The Firm

Breath Test Refusal

Consequences for Refusing the Breath, Blood, or Urine Test

After you have been arrested, the officer is required to advise you of the Implied Consent Warnings. Those include the following:

  1. You are under arrest for DWI;
  2. The reason for requesting the test;
  3. Your refusal to take a test may be used against you in a criminal prosecution;
  4. Your license will be immediately revoked for one year if you refuse.

In some cases, if your breath test result comes back under the legal limit, or if there is a malfunction with the breath testing instrument, the officer may ask you to submit to a urine or blood test, or a test on a different breath test instrument. In such circumstances, you are required to take a second test if requested to do so. The officer can also ask for a second test even when there is no problem with the first test. You do not get to choose the type of test or tests you take.. the officer gets to make that decision.

If you refuse the test, the officer will serve you with a Notice of Refusal. You then have 30 days from the date of your arrest to file a Petition for Review in the Circuit Court of the county of your arrest, although the revocation will go into effect in 15 days unless your petition has been filed and the court has issued a “Stay Order” before then. While the Circuit Court can and normally will grant a stay order pending a hearing before a traffic court commissioner or judge in a refusal case, some courts may want to consider your driving history, whether you were involved in an accident, and/or if you have automobile liability insurance.  In any case, it is important to get your petition filed with the court as soon as possible so that you are able to drive pending your hearing.

If the judge rules against you, your driver’s license will be revoked for a period of one (1) year. You may be eligible to obtain an immediate Limited Driving Privilege (“LDP”), depending on your driving history and your compliance the LDP requirements.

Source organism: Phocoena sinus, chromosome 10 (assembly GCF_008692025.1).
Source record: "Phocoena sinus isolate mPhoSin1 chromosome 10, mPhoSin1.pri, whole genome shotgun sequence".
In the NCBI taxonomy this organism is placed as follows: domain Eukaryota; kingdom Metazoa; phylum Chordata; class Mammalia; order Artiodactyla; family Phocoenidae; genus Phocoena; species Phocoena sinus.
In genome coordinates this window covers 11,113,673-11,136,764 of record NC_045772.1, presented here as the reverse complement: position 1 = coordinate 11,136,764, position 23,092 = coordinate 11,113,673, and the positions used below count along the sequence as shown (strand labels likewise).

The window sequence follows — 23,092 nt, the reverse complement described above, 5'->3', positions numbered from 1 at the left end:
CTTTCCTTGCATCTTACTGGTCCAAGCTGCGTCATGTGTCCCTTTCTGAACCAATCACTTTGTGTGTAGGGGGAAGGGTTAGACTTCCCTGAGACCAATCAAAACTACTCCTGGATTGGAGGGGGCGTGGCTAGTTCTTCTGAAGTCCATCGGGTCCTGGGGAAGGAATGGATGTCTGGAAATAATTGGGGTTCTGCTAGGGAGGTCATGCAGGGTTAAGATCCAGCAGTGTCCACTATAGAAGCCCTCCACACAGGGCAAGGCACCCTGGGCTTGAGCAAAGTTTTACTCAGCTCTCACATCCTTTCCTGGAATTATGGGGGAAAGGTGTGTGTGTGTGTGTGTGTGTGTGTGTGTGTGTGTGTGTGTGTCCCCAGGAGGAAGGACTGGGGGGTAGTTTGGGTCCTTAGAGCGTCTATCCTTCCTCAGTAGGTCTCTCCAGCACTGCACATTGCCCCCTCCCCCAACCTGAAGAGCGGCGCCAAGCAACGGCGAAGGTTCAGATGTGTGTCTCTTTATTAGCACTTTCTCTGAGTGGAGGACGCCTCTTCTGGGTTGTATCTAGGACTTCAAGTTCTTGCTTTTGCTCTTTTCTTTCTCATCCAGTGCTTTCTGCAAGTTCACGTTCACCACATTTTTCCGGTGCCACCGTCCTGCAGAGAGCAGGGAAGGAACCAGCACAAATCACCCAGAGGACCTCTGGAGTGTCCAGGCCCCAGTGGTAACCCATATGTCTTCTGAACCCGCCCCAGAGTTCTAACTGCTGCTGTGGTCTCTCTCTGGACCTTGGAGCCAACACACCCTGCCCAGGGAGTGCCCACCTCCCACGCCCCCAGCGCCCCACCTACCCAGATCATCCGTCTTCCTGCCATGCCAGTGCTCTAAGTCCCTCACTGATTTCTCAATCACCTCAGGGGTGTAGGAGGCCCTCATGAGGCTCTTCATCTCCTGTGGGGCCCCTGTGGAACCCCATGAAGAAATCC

Issues at Your Refusal Hearing

There are three primary issues at your refusal hearing.  First, the judge must determine whether or not the officer had reasonable grounds (i.e., “probable cause) to believe you were driving while intoxicated. Second, were you arrested?  Finally, did you refuse to submit to a chemical test of your breath, blood, or urine?  If the judge determines any of these issues in your favor, the Department of Revenue will be ordered to remove the refusal revocation from your driving record and return your driver’s license.

In some cases, an agreement regarding the breath test refusal might be reached as part of a plea bargain of the criminal DWI charges.

There may also be a number of secondary issues involved in your case.  For example, if you requested to speak to an attorney and were not granted 20 minutes to do so before having to decide whether to take a test, the court may find that you did not “refuse” the test within the meaning of the law. Similarly, if you weren’t read your Implied Consent Warnings, this would negate any refusal.

Missouri Breath Test Refusal Defense Attorneys

A conviction for a DWI has serious consequences. To avoid or reduce the consequences, it is important to retain the legal services of the most experienced, knowledgeable DWI defense attorney. The Law Office of Carl M. Ward represents clients throughout the State of Missouri, and have handled DWI cases in nearly (90) Missouri counties.

Call our toll free number at  (877)-384-9255 or use the online contact form on this website to schedule a free initial consultation. We will review the facts of your case and provide you with an honest assessment of what you might expect in terms of a possible outcome.